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Violet Jacob

I recently ran across another poet recently that was new to me, Violet Jacob (1863-1946), a Scottish novelist, historian and poet. While most of her poems are in Scots and will need some annotation for most readers, her poems in English are very good.

Born Violet Augusta Mary Frederica Kennedy-Erskine, she married Arthur
Jacob, an Irish Major in the British army, and lived with him in India where he was serving. Their son, Harry, also served in the army and was killed in World War I at the battle of the Somme in 1916. When Arthur died in 1936, Violet returned to Scotland.

She wrote five books of poetry, including ‘More Songs of Angus” (Angus is a district on the eastern coast of Scotland), published in 1918, two years after her son’s death. Perhaps this one was for him:


The willows stand by Fringford brook,
From Fringford up to Hethe,
Sun on their cloudy silver heads,
And shadow underneath.

They ripple to the silent airs
That stir the lazy day,
Now whitened by their passing hands,
Now turned again to grey.

The slim marsh-thistle's purple plume
Droops tasselled on the stem,
The golden hawkweeds pierce like flame
The grass that harbours them;

Long drowning tresses of the weeds
Trail where the stream is slow,
The vapoured mauves of water-mint
Melt in the pools below;

Serenely soft September sheds
On earth her slumberous look,
The heartbreak of an anguished world
Throbs not by Fringford brook.

All peace is here. Beyond our range,
Yet 'neath the selfsame sky,
The boys that knew these fields of home
By Flemish willows lie.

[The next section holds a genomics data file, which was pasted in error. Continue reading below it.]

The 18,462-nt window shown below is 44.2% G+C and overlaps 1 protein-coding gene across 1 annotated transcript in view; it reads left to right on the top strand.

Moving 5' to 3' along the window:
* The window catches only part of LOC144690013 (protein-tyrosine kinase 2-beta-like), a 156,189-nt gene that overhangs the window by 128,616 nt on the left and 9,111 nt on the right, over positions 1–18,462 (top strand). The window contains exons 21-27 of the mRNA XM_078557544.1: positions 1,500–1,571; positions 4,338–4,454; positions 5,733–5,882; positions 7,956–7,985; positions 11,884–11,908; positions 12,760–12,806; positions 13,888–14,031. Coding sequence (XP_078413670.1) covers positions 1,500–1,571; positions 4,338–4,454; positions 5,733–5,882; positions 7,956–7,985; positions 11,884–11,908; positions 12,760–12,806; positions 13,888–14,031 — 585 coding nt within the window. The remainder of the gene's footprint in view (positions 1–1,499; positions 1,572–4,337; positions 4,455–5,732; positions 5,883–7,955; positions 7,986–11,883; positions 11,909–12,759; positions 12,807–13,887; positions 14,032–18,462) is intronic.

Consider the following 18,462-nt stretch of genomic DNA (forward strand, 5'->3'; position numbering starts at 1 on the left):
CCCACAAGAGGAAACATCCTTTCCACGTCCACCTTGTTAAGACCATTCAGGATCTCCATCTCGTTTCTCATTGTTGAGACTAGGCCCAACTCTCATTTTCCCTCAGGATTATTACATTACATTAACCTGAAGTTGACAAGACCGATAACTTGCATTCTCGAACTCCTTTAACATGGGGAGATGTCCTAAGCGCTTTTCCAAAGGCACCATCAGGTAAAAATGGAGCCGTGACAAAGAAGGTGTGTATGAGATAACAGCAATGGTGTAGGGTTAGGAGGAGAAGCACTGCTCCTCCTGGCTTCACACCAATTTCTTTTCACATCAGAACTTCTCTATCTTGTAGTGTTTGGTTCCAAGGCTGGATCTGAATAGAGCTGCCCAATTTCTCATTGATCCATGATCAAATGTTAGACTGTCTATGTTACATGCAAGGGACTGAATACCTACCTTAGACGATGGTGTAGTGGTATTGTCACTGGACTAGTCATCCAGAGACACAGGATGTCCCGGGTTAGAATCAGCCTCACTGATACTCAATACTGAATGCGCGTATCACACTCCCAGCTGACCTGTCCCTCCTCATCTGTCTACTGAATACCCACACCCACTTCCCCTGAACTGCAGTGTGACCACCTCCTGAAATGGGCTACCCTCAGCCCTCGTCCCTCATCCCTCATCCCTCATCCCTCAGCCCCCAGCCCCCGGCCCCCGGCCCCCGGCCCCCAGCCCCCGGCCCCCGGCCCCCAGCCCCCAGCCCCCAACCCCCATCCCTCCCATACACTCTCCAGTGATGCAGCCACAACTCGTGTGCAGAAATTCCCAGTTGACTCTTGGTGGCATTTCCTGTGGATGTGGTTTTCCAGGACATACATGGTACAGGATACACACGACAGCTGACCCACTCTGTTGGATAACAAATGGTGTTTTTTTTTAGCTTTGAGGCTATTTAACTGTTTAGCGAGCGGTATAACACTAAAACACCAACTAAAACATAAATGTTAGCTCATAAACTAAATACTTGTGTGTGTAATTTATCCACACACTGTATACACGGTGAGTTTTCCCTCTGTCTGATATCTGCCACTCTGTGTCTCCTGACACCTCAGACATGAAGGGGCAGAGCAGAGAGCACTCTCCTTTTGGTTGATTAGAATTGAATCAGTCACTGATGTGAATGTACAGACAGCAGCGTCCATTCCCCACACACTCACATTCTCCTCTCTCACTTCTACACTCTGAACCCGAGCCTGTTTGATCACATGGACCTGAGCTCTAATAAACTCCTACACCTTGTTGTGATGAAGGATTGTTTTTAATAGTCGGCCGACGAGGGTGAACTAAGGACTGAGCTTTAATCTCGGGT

They waded in the sun-shot flow,
They loitered in the shade,
Who trod the heavy road of death,
Jesting and unafraid.

Peace! What of peace? This glimpse of peace
Lies at the heart of pain,
For respite, ere the spirit's load
We stoop to lift again.

O load of grief, of faith, of wrath,
Of patient, quenchless will,
Till God shall ease us of your weight
We'll bear you higher still!

O ghosts that walk by Fringford brook,
'Tis more than peace you give,
For you, who knew so well to die,
Shall teach us how to live.

Perhaps she wrote this one is for him as well:


When winter's pulse seems dead beneath the snow,
And has no throb to give,
Warm your cold heart at mine, beloved, and so
Shall your heart live.

For mine is fire--a furnace strong and red;
Look up into my eyes,
There shall you see a flame to make the dead
Take life and rise.

My eyes are brown, and yours are still and grey,
Still as the frostbound lake
Whose depths are sleeping in the icy sway,
And will not wake.

Soundless they are below the leaden sky,
Bound with that silent chain;
Yet chains may fall, and those that fettered lie
May live again.

Yes, turn away, grey eyes, you dare not face
In mine the flame of life;
When frost meets fire, 'tis but a little space
That ends the strife.

Then comes the hour, when, breaking from their bands,
The swirling floods run free,
And you, beloved, shall stretch your drowning hands,
And cling to me.

And even this:


I have brought no store from the field now the day is ended,
The harvest moon is up and I bear no sheaves;
When the toilers carry the fruits hanging gold and splendid,
I have but leaves.

When the saints pass by in the pride of their stainless raiment,
Their brave hearts high with the joy of the gifts they bring,
I have saved no whit from the sum of my daily payment
For offering.

Not there is my place where the workman his toil delivers,
I scarce can see the ground where the hero stands,
I must wait as the one poor fool in that host of givers,
With empty hands.

There was no time lent to me that my skill might fashion
Some work of praise, some glory, some thing of light,
For the swarms of hell came on in their power and passion,
I could but fight.

I am maimed and spent, I am broken and trodden under,
With wheel and horseman the battle has swept me o'er,
And the long, vain warfare has riven my heart asunder,
I can no more.

But my soul is still; though the sundering door has hidden
The mirth and glitter, the sound of the lighted feast,
Though the guests go in and I stand in the night, unbidden,
The worst, the least.

My soul is still. I have gotten nor fame nor treasure,
Let all men spurn me, let devils and angels frown,
But the scars I bear are a guerdon of royal measure,
My stars--my crown.



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